I’ve always been a huge gamer. When I was 3 or so, my neighbors got an original Nintendo system and I was immediately hooked. Something about the bright colors and the ability to fall into an abyss and be immediately resurrected appealed to my imaginative side.
I remember, at an early age, begging my parents for a Gameboy. My parents, being hippies at the time, vehemently refused, wanting me to spend my time outdoors with friends. They finally caved when my brother was born; I remember the day they took me to K-Mart, and I was handed that shiny box Gameboy box with all the different Nintendo characters on it — I was in Seventh Heaven.
For months after, I would stay up well past my bedtime grinding out games. Equipped with a flashlight, I would fantasize being part of the world I was playing under my blanket. Whether it be Zelda, Sonic the Hedgehog, or Mario Brothers, I quickly beat all the games that I played. My parents only got me a few games at a time, so I would replay all the games, using different strategies to navigate through the levels, trying to find any and all secrets in each level. My hunger for trying to squeeze out as much from each game was insatiable.
Fast forward twenty years later, and I’m still hooked. It may be genetic, considering my grandma loved crosswords and card games, and my father loves all things word game-related. This gaming bug had bitten my two younger brothers as well. Gaming is a staple in my household, and one of the primary ways that my brothers and I connect.
Weekends were often spent playing all day. Our mom had to remind us to take a break because we’d forget to eat, sleep, or go outside.
I recently discovered a new favorite game called Hearthstone. Hearthstone is a digital card game developed by Blizzard, the same company responsible for Diablo, Starcraft and the notoriously addictive, World of Warcaft. Hearthstone is different than any of the above games, which are all about visceral reactive role-playing game and real time strategy.
Hearthstone immediately captured me like no other game has before. The game is essentially a spin-off of one of my favorite childhood games, Magic: The Gathering. For those of you who aren’t familiar with either of these games—they are essentially a turn-based card game in which each player is dealt 30 cards and is granted 30 points. The goal of the game is to bring the opposing player to 0 points. Whoever has more points by the end of the game wins. It’s essentially a tactical and strategic game.
I play this game now religiously. I play it with my girlfriend, my brother and my friends. I started to think about how much this game is analogous to the relationships I share with people in my life. Since I live in New York and most of my friends and family are back in my home state of California, I started to see how many aspects of this game run parallel to my own personal life.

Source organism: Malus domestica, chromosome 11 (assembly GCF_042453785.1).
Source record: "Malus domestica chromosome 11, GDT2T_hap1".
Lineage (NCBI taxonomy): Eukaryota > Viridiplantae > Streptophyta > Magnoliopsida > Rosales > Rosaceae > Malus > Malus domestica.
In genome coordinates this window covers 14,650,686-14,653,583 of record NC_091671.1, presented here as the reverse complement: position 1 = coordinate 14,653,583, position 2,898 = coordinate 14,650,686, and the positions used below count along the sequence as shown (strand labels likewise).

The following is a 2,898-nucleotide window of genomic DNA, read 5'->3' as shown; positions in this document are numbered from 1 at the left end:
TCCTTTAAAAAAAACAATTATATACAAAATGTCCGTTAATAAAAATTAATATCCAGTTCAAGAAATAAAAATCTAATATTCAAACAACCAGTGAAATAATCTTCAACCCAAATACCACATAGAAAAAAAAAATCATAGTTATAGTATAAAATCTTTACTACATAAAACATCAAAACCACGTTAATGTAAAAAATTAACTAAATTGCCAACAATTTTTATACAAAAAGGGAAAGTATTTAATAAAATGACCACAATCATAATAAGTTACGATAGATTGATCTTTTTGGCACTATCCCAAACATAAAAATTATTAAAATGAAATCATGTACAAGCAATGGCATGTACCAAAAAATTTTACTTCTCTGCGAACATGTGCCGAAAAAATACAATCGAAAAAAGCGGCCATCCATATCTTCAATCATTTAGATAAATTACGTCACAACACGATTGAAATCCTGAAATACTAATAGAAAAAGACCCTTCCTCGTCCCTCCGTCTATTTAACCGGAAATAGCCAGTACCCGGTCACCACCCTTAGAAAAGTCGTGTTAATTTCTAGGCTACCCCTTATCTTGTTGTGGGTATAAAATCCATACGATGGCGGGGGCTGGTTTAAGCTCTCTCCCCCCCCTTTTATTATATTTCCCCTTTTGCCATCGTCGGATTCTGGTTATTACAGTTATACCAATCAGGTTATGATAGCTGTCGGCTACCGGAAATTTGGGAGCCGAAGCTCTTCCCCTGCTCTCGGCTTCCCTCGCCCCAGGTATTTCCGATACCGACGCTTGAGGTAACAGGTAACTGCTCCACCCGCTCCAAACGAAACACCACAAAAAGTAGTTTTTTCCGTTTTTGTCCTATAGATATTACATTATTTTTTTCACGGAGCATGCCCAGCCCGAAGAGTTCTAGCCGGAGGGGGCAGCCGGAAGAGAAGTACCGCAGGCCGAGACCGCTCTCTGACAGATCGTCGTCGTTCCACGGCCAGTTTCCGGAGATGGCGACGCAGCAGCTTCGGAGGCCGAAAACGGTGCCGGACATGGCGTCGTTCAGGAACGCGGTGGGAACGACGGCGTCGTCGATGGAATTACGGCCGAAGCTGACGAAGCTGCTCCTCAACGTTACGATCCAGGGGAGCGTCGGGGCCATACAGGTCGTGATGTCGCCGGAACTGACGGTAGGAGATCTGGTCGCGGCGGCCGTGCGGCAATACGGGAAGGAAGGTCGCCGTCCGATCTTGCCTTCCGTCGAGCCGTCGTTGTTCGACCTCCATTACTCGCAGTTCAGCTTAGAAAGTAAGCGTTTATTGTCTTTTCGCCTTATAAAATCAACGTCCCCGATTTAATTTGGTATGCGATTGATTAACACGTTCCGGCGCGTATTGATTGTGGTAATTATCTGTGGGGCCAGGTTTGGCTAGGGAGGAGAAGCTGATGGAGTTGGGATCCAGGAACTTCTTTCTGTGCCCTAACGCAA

So you are probably asking yourself, why and how does this card game pertain to your life? Well, I didn't think it had much to do with my life either until I started to think about these card "battles" in the context of relationships. Bear with me for a moment, and it may make more sense.
First of all, I’ve come to realize in my adult life that relationships are always a battle, no matter if they are easy and smooth, or hard and dynamic. Maintaining a give and take relationship takes a lot of work, and if a relationship is worth it, a fight must ensue to keep it going.
While playing Hearthstone I had the epiphany that a healthy relationship requires a good balance of "cards". These metaphorical relationship "cards" are comprised of many different components. They can include but are not limited to: listening, giving, understanding, reciprocating, owning, and showing genuine trust. Some cards that could destroy this balance would be: apathy, judgment, lack of listening and being rigid.
The key to winning in Hearthstone (and alternately in a relationship) is directly correlated to how exactly you stack your cards. Certain cards have specific abilities, like defending, giving life, enhancing and reviving other cards. This can also be attributed to a given relationship. Coming to a friend’s defense, or giving them an emotional boost by sitting on the phone for hours mulling over whether they should quit their job or not is a lot like stacking cards. Stacking emotional cards can be extremely beneficial in a relationship, and if stacked just right, can create a balanced and emotionally sustainable interaction.
The worst thing you can do in Hearthstone is try to disperse your cards too quick. The first few rounds, I usually like to sit back and see what my partner is going to do so that I can plan out how to stack my cards in the most effective way. The same can be said for a relationship that is new. Being too quick and trying to move a relationship along too quickly could potentially break a relationship before it ever begins.
There are several different underlying themes to both Hearthstone and Relationships that need to be taken into account to fully understand how the two are similar:
Attacking another card means that both cards have equal amount of points, canceling each other out. This can be compared to reciprocating in a relationship. Someone gives love. The other person receives and returns the love in their own unique way.
In a relationship an attack could be considered anything that is targeting the other person. For example, when coming forward to a good friend to see if they would like to hang out. There are plenty of times when I will call a friend up and they won't immediately respond to me. To me, that's them losing out on an interaction. They just lost a few points -- in Hearthstone, this literally happens when an attack isn’t met with a counterattack-- in the overall scheme of our friendship, they are in a deficit.